The Applegater

Applegater Summer 2017

The Applegater - The best (okay, only) nonprofit newsmagazine serving the Applegate Valley with interesting, relevant and educational articles written by community members.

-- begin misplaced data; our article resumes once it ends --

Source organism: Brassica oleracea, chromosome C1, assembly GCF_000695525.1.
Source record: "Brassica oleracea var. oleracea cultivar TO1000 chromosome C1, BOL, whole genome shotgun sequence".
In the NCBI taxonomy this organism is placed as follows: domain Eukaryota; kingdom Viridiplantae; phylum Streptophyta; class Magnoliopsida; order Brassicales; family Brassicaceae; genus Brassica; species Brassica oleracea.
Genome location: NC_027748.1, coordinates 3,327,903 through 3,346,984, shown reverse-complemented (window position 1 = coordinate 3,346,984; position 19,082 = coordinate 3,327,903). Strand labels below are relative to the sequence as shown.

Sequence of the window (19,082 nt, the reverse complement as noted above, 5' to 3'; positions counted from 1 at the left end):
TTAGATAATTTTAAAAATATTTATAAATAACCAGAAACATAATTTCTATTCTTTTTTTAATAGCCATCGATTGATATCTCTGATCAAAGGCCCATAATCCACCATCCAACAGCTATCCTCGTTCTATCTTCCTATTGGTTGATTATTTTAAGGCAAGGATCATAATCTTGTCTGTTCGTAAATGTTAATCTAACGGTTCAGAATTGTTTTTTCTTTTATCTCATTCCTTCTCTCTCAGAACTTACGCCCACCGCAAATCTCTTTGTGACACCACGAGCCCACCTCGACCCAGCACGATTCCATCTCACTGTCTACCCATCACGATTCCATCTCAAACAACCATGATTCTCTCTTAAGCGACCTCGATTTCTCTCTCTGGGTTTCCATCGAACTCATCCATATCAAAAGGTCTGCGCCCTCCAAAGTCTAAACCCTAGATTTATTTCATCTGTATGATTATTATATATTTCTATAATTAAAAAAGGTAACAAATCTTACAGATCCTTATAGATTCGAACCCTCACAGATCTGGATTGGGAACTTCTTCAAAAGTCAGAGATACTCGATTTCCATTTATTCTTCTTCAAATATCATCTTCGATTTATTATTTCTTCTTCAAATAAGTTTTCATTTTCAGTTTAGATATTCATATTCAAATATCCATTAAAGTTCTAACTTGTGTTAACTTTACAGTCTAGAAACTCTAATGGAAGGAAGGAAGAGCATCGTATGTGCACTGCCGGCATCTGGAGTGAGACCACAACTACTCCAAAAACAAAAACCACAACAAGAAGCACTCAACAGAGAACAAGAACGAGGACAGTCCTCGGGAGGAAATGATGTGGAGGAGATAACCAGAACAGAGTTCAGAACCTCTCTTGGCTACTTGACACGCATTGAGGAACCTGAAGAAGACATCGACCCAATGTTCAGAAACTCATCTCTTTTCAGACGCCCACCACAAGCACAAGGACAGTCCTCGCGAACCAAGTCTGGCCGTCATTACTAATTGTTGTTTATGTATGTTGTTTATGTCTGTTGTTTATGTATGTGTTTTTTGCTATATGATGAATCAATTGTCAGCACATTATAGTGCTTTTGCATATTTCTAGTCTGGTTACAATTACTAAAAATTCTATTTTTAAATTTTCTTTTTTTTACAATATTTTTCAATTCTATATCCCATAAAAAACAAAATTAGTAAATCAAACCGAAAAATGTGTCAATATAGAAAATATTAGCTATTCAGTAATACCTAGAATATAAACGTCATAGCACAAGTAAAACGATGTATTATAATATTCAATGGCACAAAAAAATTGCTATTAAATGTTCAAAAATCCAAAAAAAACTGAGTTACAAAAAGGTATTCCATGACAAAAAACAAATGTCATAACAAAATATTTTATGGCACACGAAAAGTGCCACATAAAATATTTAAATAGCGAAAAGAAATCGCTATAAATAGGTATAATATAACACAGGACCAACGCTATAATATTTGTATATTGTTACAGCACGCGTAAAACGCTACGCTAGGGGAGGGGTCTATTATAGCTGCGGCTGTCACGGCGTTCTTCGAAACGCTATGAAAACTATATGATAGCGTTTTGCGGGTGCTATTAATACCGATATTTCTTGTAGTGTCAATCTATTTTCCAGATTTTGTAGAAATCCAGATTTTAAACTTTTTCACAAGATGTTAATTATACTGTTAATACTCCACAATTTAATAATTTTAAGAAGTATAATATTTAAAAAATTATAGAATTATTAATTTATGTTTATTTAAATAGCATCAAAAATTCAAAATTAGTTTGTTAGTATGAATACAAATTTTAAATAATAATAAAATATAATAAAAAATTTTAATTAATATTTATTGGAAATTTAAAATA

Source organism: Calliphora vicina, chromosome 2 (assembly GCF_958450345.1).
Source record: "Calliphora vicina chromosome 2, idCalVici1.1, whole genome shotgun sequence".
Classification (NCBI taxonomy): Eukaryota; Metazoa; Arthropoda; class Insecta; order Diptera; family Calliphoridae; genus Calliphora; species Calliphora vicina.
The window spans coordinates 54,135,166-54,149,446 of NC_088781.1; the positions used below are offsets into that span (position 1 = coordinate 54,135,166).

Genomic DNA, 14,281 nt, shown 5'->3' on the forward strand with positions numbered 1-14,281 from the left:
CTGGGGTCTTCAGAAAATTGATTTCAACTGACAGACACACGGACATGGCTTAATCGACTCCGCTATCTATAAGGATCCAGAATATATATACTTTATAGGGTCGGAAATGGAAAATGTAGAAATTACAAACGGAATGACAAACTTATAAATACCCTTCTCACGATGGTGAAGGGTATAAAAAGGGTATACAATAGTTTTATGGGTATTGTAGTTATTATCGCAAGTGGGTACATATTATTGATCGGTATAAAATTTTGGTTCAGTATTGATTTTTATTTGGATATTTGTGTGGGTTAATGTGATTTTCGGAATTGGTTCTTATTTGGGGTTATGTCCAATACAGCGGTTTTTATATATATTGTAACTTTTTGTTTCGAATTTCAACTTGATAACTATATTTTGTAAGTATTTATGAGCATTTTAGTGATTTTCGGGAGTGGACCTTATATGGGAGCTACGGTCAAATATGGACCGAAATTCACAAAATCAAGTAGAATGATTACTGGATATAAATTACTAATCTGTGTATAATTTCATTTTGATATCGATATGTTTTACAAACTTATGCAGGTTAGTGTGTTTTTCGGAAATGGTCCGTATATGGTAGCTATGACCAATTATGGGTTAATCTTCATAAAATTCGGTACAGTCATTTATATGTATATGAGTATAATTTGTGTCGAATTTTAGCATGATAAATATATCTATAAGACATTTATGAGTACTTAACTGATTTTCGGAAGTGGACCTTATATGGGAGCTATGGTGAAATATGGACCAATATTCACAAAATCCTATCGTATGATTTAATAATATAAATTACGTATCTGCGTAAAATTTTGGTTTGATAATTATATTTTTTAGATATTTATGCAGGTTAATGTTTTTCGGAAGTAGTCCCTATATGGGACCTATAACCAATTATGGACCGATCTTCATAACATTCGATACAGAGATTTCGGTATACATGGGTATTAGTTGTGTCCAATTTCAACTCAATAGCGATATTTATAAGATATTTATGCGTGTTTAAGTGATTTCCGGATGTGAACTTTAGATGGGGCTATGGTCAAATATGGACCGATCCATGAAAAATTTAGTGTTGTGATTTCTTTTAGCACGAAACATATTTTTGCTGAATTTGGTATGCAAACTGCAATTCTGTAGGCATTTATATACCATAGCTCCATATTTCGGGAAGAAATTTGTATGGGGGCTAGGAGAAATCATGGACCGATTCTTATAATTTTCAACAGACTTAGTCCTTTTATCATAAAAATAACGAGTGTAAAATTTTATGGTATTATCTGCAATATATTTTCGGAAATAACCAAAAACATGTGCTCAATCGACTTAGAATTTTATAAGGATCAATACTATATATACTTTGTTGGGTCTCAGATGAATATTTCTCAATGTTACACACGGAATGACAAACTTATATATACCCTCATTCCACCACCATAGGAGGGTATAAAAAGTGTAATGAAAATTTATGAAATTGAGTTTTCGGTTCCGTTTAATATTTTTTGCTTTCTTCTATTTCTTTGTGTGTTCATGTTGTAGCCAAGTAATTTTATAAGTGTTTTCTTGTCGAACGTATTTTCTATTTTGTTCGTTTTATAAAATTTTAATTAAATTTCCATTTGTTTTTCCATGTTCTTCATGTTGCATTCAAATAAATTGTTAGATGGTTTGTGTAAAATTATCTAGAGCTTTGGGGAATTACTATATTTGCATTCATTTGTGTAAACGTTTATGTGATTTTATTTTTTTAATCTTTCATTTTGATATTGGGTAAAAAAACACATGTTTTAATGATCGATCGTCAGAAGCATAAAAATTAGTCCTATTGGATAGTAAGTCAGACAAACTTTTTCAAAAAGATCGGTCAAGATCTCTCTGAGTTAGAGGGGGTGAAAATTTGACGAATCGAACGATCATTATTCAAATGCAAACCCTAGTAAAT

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24 Summer 2017 Applegater Look who's reading the Gater Take us with you on your next trip. Then send your favorite "Reading the Gater"photo to or mail to Applegater, PO Box 14, Jacksonville, OR 97530. 7200 Williams Highway Murphy, Oregon · Meat Bonanza! and Produce Sale June 9th & 10th SHOP LOCAL. BUY FRESH. LIVE WELL. ™ Expanded Fresh Produce Department Organic Local Bulk Foods Photos, clockwise from top left: —Diana Potts was pleased to find a review in the Gater restaurant section of a hot tapas bar in San Miguel de Allende, Mexico. –Karen Giese, stranded on Whidbey Island, searched the Applegater for rescue services. –Annette Parsons and Jim Clover checked the Gater events calendar to see who's on the bill at the Amargosa Opera House in Death Valley Junction, California. —Kiana and Andres Raber traveled safely to Cloud Gate, aka "The Bean," in Chicago's Millennium Park, thanks to the Applegater's updated GPS application. Keep those articles, letters, opinions, and "Reading the Gater" photos coming in. You are the Gater! ■ THINK EMBERS Continued from page 1 Fire season is approaching: Be ready, be set, go! e Applegate Valley Fire District No. 9 reminds us that every year homes in southwest Oregon are threatened by wildfire and other emergencies. Follow the Ready, Set, Go evacuation process provided by the Rogue Valley Fire Prevention Cooperative. Ready…make copies of important papers, set aside a supply of water and food, designate a place to go, and plan a way for friends and family to find you. Set…pack your emergency kit, water, and food; point your car so it's facing out the driveway; and monitor local news stations for updates. Go…act quickly, close all windows and doors, and leave for your designated location in a safe manner. Do not return home until told to do so by incident officials. You are responsible for your family's safety. Be prepared, stay informed, and remember: Ready, Set, Go! Visit the Rogue Valley Emergency Management website at to learn more about the Ready, Set, Go evacuation process. many new folks move to the Applegate each year, I'm thinking it's time to bring back those messages for a quick review. After all, with all the rain we got this winter, the fine fuels, grasses, and weeds are already tall and plentiful. You may remember that statistically, most homes are destroyed in wildfires because embers or firebrands flying ahead of the fire land on fine fuels that catch and ignite the home. (A wildfire roaring through the forest is not the most common cause of homes burning—it moves too quickly.) However, if the home is covered with pine needles, has leaves in the gutters, or firewood stored underneath the deck, rest assured those flying embers will start ignitions everywhere. e photo on page 1 from the 2002 Missionary Ridge Fire in Colorado illustrates how a home with fine fuels on and around it can ignite, while the thinned mature trees are still standing. Studies from large fires as far back as 1961 have shown a 95 percent survival rate in homes with two things: a (well- maintained) fire-resistant roof and 30-60 feet of vegetation clearance (Stanford Research Institute, Howard et al. 1973). However, a 30- to 60-foot vegetation clearance is not a hard and fast guarantee that your home will survive! ere are other sources of burnable materials besides vegetation. "Fire spreads as a continually propagating process, not as a moving mass" (Reducing the Wildland Fire reat to Homes: Where and How Much? by Jack D. Cohen, PhD). If there are any fuels leading to your home, the fire can and will spread. So think about things like your garage, carport, or a neighboring house, the old wooden fence around the yard, or even a wood mulch pathway to the front door. If you live in a neighborhood with homes close together, fire could spread from house to house. What if a neighbor is burning a slash pile on their property and your wood fence catches fire? Could it lead to your house? Or if the school bus stopped to drop off the kids and the exhaust pipe spewed embers onto your mulched pathway, leading right up to the front door? Yes, I'm describing a "home ignition zone" or HIZ—the area surrounding your home that has fuels that could lead a fire to the house itself. Every HIZ is different, and it is possible (and common!) to share an HIZ with a neighbor. Break up the fuel lines, make them "discontinuous," and maintain this work over time. You'll be better prepared for fire season, and your local firefighters will thank you! Sandy Shaffer For more information on the HIZ, contact me via email or check in with the Applegate Fire District. Free pamphlets are available!

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